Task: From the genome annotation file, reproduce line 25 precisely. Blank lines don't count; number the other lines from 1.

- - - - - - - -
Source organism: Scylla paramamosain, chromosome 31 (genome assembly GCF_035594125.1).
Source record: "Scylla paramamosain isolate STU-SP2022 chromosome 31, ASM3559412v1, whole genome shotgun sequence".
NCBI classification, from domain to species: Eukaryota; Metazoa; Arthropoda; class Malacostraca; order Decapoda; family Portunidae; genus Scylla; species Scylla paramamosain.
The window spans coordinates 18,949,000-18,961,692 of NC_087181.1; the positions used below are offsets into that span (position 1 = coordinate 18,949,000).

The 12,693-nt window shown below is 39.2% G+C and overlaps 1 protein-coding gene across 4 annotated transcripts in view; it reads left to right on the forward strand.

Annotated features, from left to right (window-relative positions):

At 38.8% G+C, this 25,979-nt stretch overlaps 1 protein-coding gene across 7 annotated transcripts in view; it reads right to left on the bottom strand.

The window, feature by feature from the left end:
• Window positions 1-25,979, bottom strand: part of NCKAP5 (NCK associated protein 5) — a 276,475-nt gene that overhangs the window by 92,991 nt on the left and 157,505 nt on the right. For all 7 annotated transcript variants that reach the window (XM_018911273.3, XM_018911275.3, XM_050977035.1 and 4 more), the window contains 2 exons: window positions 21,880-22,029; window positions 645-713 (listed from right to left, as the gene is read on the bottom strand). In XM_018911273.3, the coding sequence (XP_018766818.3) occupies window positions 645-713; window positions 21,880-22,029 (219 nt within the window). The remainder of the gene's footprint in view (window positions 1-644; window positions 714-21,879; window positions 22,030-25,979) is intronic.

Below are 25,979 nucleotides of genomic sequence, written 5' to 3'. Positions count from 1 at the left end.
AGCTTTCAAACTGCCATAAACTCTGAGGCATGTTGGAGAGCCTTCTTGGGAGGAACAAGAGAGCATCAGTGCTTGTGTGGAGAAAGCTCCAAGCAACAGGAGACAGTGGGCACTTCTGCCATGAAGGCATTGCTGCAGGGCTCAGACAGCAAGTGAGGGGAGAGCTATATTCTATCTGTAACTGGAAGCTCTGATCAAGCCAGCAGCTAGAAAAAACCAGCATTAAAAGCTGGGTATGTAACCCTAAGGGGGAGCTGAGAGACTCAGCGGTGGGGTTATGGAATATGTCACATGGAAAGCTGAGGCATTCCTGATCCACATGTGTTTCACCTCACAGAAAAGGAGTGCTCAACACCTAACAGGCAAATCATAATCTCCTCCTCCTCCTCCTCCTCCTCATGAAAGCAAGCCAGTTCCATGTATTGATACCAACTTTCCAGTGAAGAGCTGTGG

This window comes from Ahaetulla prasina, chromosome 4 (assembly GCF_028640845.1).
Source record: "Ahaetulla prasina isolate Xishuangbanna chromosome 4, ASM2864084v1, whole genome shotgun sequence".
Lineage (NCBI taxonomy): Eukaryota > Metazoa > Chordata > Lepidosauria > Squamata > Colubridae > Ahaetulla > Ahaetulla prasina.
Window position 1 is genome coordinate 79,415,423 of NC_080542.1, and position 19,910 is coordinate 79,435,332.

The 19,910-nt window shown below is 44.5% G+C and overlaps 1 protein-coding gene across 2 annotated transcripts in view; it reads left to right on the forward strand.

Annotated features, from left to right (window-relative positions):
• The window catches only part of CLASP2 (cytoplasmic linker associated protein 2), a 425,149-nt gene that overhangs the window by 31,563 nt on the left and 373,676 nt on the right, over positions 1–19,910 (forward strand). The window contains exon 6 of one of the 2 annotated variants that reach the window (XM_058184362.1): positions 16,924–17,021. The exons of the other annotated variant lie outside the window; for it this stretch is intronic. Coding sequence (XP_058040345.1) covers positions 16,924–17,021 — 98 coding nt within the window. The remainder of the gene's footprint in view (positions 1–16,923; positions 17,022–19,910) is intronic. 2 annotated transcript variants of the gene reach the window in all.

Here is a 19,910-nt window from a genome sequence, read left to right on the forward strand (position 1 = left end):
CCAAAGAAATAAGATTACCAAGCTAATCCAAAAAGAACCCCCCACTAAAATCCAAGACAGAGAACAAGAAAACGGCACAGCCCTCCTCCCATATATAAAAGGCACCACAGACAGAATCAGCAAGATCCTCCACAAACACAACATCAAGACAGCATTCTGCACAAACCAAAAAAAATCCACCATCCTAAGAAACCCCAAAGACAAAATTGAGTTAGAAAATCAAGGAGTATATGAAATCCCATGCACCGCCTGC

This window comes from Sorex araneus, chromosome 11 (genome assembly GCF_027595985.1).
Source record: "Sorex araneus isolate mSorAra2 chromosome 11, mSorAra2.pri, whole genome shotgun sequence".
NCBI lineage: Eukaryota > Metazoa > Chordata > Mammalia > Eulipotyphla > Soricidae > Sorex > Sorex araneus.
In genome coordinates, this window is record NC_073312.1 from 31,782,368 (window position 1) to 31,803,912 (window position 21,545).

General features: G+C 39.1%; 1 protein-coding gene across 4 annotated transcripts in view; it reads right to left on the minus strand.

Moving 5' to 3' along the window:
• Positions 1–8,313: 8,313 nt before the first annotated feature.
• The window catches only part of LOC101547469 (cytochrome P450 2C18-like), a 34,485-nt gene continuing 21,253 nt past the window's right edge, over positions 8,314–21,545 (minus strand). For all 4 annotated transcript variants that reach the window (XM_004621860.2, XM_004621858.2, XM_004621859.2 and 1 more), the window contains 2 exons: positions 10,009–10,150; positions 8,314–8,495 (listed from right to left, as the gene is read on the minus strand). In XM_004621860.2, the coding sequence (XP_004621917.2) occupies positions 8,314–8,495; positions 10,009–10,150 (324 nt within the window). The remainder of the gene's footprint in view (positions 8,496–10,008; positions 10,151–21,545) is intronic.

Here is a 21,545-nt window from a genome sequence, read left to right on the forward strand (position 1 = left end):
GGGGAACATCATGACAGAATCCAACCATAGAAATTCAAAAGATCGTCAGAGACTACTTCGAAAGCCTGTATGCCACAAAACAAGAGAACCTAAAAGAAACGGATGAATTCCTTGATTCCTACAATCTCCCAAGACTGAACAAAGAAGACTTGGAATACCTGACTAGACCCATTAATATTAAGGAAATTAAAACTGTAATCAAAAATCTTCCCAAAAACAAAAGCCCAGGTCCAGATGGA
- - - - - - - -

General features: G+C 39.1%; 1 protein-coding gene across 4 annotated transcripts in view; it reads right to left on the minus strand.